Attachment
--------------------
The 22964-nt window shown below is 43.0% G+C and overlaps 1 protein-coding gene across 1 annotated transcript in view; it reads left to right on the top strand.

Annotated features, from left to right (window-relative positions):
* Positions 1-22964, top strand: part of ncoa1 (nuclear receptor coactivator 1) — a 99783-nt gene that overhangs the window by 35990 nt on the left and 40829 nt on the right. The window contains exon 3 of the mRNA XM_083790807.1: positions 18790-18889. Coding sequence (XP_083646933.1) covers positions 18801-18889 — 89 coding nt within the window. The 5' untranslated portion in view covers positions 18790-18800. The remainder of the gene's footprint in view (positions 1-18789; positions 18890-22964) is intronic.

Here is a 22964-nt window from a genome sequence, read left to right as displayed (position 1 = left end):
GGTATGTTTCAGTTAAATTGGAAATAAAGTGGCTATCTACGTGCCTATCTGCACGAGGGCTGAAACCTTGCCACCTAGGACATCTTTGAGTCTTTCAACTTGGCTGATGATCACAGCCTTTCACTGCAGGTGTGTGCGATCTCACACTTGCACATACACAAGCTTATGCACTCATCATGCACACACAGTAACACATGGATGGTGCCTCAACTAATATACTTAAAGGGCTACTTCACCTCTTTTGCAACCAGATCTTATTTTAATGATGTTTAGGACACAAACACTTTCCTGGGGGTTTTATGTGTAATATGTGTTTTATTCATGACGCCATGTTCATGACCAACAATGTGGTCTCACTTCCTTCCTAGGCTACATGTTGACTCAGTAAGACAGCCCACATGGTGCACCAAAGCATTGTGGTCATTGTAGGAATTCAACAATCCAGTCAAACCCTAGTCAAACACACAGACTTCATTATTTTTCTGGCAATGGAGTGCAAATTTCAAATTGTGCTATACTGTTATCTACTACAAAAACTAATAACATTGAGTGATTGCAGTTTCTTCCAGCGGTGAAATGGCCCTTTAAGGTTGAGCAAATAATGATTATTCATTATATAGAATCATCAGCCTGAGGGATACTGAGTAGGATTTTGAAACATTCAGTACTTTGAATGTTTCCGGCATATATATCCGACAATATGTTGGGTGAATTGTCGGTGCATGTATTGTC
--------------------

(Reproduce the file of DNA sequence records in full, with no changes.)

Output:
The 22964-nt window shown below is 43.0% G+C and overlaps 1 protein-coding gene across 1 annotated transcript in view; it reads left to right on the top strand.

Annotated features, from left to right (window-relative positions):
* Positions 1-22964, top strand: part of ncoa1 (nuclear receptor coactivator 1) — a 99783-nt gene that overhangs the window by 35990 nt on the left and 40829 nt on the right. The window contains exon 3 of the mRNA XM_083790807.1: positions 18790-18889. Coding sequence (XP_083646933.1) covers positions 18801-18889 — 89 coding nt within the window. The 5' untranslated portion in view covers positions 18790-18800. The remainder of the gene's footprint in view (positions 1-18789; positions 18890-22964) is intronic.

Here is a 22964-nt window from a genome sequence, read left to right as displayed (position 1 = left end):
GGTATGTTTCAGTTAAATTGGAAATAAAGTGGCTATCTACGTGCCTATCTGCACGAGGGCTGAAACCTTGCCACCTAGGACATCTTTGAGTCTTTCAACTTGGCTGATGATCACAGCCTTTCACTGCAGGTGTGTGCGATCTCACACTTGCACATACACAAGCTTATGCACTCATCATGCACACACAGTAACACATGGATGGTGCCTCAACTAATATACTTAAAGGGCTACTTCACCTCTTTTGCAACCAGATCTTATTTTAATGATGTTTAGGACACAAACACTTTCCTGGGGGTTTTATGTGTAATATGTGTTTTATTCATGACGCCATGTTCATGACCAACAATGTGGTCTCACTTCCTTCCTAGGCTACATGTTGACTCAGTAAGACAGCCCACATGGTGCACCAAAGCATTGTGGTCATTGTAGGAATTCAACAATCCAGTCAAACCCTAGTCAAACACACAGACTTCATTATTTTTCTGGCAATGGAGTGCAAATTTCAAATTGTGCTATACTGTTATCTACTACAAAAACTAATAACATTGAGTGATTGCAGTTTCTTCCAGCGGTGAAATGGCCCTTTAAGGTTGAGCAAATAATGATTATTCATTATATAGAATCATCAGCCTGAGGGATACTGAGTAGGATTTTGAAACATTCAGTACTTTGAATGTTTCCGGCATATATATCCGACAATATGTTGGGTGAATTGTCGGTGCATGTATTGTC